Quote Originally Posted by Andy View Post
Synthetic turf makers say that their products are safe when used correctly and point to academic research that shows that injury rates of synthetic fields and natural grass are roughly similar, and nearly indistinguishable for concussions.
“Statistically, there’s no difference between the two when it comes to concussions,” said Michael C. Meyers, an associate professor in the Department of Sport Science and Physical Education at Idaho State University. “When you break it down player to player, there is not a field turf problem.”

A 2010 study looking at collegiate football injuries showed that FieldTurf may actually be safer than natural grass for injuries in general. This study also found no significant difference in knee injuries between surfaces.
Read more at http://www.philly.com/philly/blogs/s...dtaGCZPIkRt.99

10, you played and coached under Frank, right? Is it your experience that Jack B. would allow his investment to be neglected by the college? Would he allow the kids to play under unsafe conditions?
Sorry I'm just responding... holidays

Anyway, I have seen and heard about all of the data sighting that the turf fields are just as safe *when maintained properly*, and nothing about this article disputes that. This article is saying that the quality of the field has a direct correlation with the number of concussions. Fields that are in worse condition generate more concussions, synthetic or sod. I think that is a very reasonable finding.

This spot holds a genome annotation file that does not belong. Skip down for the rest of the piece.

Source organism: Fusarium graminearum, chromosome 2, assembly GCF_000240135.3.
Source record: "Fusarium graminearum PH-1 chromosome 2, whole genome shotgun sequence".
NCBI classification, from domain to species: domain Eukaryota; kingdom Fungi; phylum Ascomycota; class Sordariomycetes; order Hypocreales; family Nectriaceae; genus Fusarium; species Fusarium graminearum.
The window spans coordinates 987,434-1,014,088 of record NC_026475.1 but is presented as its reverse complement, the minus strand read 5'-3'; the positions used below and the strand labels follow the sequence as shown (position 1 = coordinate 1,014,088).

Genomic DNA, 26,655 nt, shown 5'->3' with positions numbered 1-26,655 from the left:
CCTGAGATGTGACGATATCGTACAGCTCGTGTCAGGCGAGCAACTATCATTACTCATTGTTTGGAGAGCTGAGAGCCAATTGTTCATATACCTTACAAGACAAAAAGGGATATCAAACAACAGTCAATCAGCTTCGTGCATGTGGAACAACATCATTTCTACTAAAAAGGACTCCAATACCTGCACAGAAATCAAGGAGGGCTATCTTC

I did play under Frank and had a great relationship with Mr. B. But I can't say that he would really have all that much say over how the school treated his investment. Let's be honest, the school has done everything in it's power to ruin that relationship by taking advantage of his gifts and generosity. Frank is the only reason that building still looks the way it does, the school does nothing to maintain it on their own. So even if he did see them mismanaging the maintenance could he change it? He and Frank would try, but would only be successful if the cost were low enough or covered by Jack himself.

I can also speak to several incidents, personally where "low spots" were discovered in the field, either after a big snow or a lacrosse game. We would be on the field for practice with a cone on the field to show you where not to step to lose an ankle. Eventually the rubber would be raked into the hole, but it eventually took its toll. There are has marks coming unsewed, tears along the sidelines. As we know it is reaching the end of its life, and it needs replaced. But I am asking if we could have managed it better to keep it safer throughout its usable life?